14 Highlights from Old Master Sculpture & Works of Art

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The upcoming auction of Old Master Sculpture & Works of Art in London on 5 December features a diverse selection of Medieval, Renaissance, Baroque and Neoclassical works, including an exceptional offering of early jewellery, an important group of baroque ivories and fine bronzes. Click ahead for highlights from the sale.

Old Master Sculpture & Works of Art
5 December | London

14 Highlights from Old Master Sculpture & Works of Art

  • An Early Anglo-Saxon Gilt and Silvered Bronze Cruciform Brooch, circa 5th or 6th Century.
    Estimate: £18,000-25,000.
    The function of brooches such as this was to fasten together thick garments, as well as to adorn ensembles of impressive, ostentatious garments. They were worn in Scandinavia, Northern Germany and the Netherlands in the 5th century, but endured in England until the second half of the 6th century.

  • A Composite Gilt Copper Cross with Mosan-Rhenish Enamels, probably Cologne, circa 1180-1200 and later.
    Estimate £40,000–60,000.
    Given the high quality of the enamels, and the fact that enamels from this period were not made for mass production, these are likely to have been part of an object of importance, such as a reliquary shrine. The plaque at the top of the cross depicting a lion opposite a hooded chimaera is a particularly rare survival.

  • A Southern Netherlandish Gilt and Polychromed Walnut God the Father, late 14th century.
    Estimate: £40,000–60,000.
    Recorded in Bruges in the early 20th century, this distinguished figure of God the Father enthroned would have formed part of a representation of the Trinity as the ‘Throne of Mercy.’ The iconography would have included the seated Father presenting a cross with the crucified Christ surmounted by the Dove of the Holy Ghost.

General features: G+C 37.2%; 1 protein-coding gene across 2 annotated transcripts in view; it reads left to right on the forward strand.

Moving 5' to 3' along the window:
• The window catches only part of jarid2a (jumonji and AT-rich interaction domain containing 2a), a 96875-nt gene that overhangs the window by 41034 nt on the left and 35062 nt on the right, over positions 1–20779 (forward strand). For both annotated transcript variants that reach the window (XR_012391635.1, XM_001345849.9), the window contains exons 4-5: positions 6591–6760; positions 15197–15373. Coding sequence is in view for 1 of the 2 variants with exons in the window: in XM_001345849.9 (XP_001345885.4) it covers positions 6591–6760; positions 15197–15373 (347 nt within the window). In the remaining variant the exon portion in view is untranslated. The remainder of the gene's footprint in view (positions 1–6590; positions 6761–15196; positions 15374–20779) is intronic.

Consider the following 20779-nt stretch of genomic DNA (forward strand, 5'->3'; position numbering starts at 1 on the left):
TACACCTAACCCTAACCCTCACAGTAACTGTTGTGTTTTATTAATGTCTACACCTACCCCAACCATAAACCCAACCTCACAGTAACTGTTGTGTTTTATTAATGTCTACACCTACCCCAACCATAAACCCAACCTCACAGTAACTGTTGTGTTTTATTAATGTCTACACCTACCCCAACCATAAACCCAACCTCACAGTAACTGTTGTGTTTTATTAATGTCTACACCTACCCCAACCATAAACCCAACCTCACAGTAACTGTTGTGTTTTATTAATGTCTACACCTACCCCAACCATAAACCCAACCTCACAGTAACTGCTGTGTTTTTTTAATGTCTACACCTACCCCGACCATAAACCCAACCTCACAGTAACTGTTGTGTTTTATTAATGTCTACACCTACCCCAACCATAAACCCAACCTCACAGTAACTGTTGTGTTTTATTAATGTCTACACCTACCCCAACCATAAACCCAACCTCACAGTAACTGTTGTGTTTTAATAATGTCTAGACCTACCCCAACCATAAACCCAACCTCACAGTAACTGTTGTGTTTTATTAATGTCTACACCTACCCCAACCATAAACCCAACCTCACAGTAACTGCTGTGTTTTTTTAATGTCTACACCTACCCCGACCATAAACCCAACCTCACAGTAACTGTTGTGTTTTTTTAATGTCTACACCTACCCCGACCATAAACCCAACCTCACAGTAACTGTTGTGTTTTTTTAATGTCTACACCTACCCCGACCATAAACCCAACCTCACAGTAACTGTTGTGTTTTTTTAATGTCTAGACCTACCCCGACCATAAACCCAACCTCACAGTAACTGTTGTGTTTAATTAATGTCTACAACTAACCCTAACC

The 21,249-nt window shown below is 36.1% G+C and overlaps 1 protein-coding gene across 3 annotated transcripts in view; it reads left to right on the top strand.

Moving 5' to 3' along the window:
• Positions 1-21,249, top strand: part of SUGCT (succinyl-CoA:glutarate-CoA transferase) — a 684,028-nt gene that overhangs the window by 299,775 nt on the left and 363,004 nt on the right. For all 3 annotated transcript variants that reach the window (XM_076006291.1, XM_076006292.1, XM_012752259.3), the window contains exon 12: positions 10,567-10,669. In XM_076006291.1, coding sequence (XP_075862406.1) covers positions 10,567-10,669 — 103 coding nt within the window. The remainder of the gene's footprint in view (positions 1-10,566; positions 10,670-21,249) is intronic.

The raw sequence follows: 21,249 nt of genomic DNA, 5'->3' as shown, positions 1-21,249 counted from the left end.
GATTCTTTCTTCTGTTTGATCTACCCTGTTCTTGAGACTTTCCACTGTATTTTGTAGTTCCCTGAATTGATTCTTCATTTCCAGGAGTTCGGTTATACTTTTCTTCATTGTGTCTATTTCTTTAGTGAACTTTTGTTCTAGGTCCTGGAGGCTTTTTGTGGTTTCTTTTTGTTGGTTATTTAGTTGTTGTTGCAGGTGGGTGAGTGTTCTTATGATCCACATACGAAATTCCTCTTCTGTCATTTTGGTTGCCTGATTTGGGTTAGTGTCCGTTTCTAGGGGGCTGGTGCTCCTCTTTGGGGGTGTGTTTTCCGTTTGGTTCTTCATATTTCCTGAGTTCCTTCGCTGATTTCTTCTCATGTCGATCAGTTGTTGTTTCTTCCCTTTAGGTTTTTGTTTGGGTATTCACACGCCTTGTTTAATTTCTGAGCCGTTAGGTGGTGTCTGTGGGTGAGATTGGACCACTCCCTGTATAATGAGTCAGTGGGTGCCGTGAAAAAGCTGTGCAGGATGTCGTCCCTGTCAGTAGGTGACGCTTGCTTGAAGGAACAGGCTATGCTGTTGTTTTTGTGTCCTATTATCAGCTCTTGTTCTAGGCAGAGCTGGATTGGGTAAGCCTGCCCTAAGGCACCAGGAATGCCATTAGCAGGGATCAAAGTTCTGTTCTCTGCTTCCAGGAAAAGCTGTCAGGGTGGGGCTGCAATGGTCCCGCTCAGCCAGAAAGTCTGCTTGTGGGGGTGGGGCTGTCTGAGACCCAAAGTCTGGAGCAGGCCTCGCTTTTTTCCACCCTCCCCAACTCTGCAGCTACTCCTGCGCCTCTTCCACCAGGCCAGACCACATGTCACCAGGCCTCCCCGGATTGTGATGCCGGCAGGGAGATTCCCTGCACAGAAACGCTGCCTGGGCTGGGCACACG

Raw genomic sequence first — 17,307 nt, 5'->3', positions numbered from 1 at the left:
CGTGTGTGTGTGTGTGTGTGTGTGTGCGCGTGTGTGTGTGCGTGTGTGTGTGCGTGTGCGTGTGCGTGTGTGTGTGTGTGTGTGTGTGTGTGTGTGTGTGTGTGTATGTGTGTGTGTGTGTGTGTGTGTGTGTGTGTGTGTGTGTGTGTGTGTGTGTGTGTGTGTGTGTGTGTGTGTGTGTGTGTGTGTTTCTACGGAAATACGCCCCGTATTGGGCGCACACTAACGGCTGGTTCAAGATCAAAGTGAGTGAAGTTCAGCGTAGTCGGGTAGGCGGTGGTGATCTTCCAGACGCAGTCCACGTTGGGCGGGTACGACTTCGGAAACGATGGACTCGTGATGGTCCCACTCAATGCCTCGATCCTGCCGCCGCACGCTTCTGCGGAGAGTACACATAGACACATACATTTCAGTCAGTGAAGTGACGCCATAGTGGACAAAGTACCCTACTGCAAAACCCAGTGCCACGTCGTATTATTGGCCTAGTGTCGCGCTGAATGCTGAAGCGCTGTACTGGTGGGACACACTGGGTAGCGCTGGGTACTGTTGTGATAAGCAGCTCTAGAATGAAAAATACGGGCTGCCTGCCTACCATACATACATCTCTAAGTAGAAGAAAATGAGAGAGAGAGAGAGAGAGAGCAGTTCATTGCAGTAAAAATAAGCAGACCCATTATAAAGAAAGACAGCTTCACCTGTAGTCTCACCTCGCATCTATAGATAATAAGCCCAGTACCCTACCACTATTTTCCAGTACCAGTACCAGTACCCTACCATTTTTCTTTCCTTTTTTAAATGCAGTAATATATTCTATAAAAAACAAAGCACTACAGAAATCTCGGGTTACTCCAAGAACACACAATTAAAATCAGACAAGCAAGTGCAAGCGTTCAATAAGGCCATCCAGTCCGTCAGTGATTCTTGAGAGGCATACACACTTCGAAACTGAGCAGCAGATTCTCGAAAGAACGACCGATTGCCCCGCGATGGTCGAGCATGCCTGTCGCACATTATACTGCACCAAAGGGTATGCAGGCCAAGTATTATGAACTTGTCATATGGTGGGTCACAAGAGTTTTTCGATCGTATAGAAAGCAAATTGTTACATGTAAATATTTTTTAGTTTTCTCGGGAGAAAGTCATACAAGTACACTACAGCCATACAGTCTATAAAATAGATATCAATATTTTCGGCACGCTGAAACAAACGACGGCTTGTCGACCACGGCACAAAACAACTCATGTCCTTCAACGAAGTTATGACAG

• A Southern Netherlandish Walnut group of the Holy Family, probably Brussels, late 15th century.
    Estimate £50,000–70,000.
    With its apparent influences from both the Brussels school of carving and the paintings of the Southern Netherlands, this group presents an opportunity to acquire a piece of exceptional quality. The characterful and intricately carved faces, showing an astonishing attention to detail, are on par with some of the most advanced carved altarpieces of the Brabant region.

  • A Pair of Southern German Stained Glass Donor Panels, circa 1470-1480.
    Estimate £8,000–12,000.
    The present panels show the donors of these windows in prayer, one a clergyman, the other a knight. Their comparable coats of arms suggest that they must have been members of the same family. The panels once formed part of the collection of Munich painter Eduard von Grützner, where they were paired with a third panel from the same workshop.

  • A Southern German Limewood Mary Magdalene, circle of Hans Multscher, Swabia, third quarter 15th century.
    Estimate £30,000–50,000.
    Many of the present figure’s characteristic features seem to have their origin in secured works by Multscher. The broad face, with a slightly retroussé nose, almond shaped eyes and pointed lips are found across the sculptor’s oeuvre, whilst the drapery style, with generous, gently cascading folds, is consistent with the sculptor’s later works.

  • An Italian Glazed terracotta Group of the Infant Saint John the Baptist among Animals, workshop of Giovanni della Robbia, circa 1520.
    Estimate £18,000–25,000.
    This enchanting composition compares closely to the Infant Saint John the Baptist with animals by Giovanni della Robbia. The saint is made identifiable by the inclusion of a lamb, having recognised Christ as the ‘Lamb of God.’